Gender bias. In 2018, Reuters broke the news that Amazon had been working on a secret AI recruiting tool that showed bias against women. Here is an extract of the Reuters article:

Amazon.com Inc’s AMZN.O machine-learning specialists uncovered a big problem: their new recruiting engine did not like women. […] The team had been building computer programs since 2014 to review job applicants’ resumes with the aim of mechanizing the search for top talent […] In effect, Amazon’s system taught itself that male candidates were preferable. It penalized resumes that included the word “women’s,” as in “women’s chess club captain.” And it downgraded graduates of two all-women’s colleges, according to people familiar with the matter. They did not specify the names of the schools.

Amazon’s models were trained to evaluate applicants by observing patterns in resumes submitted to the company over a 10 year period. Most came from men, a reflection of male dominance across the tech industry.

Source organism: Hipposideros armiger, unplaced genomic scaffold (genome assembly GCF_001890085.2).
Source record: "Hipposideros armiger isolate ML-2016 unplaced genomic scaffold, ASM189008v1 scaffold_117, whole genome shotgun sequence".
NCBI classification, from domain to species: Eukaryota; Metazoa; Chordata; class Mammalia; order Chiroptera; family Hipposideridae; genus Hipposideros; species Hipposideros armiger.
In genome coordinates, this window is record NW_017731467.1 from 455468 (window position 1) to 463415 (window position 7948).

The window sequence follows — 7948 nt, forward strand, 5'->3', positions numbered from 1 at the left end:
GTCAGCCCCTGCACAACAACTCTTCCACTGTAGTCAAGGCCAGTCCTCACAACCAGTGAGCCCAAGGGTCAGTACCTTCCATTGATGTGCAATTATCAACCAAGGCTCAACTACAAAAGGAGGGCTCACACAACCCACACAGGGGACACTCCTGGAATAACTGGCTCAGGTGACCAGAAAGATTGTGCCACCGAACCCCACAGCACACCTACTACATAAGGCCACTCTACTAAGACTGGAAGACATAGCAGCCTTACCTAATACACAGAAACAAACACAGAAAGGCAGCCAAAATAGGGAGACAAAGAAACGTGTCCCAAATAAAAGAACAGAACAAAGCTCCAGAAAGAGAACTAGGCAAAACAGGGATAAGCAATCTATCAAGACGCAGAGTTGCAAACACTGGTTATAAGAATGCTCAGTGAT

Racial Bias. Last year there was a lot of commotion after a new tool for creating realistic, high-resolution images of people from pixelated photos showed its racial bias, turning a pixelated yet recognizable photo of former President Barack Obama into a high-resolution photo of a white man. Soon more images popped up of other famous Black, Asian, and Indian people, and other people of colour, being turned white.

Social bias. In 2020 a George Washington University study of 100 million Chicago rideshare trips concluded that a social bias in dynamic pricing existed depending on whether the pick-up point or destination neighborhood contained higher percentages of non-white residents, low-income residents or high-education residents.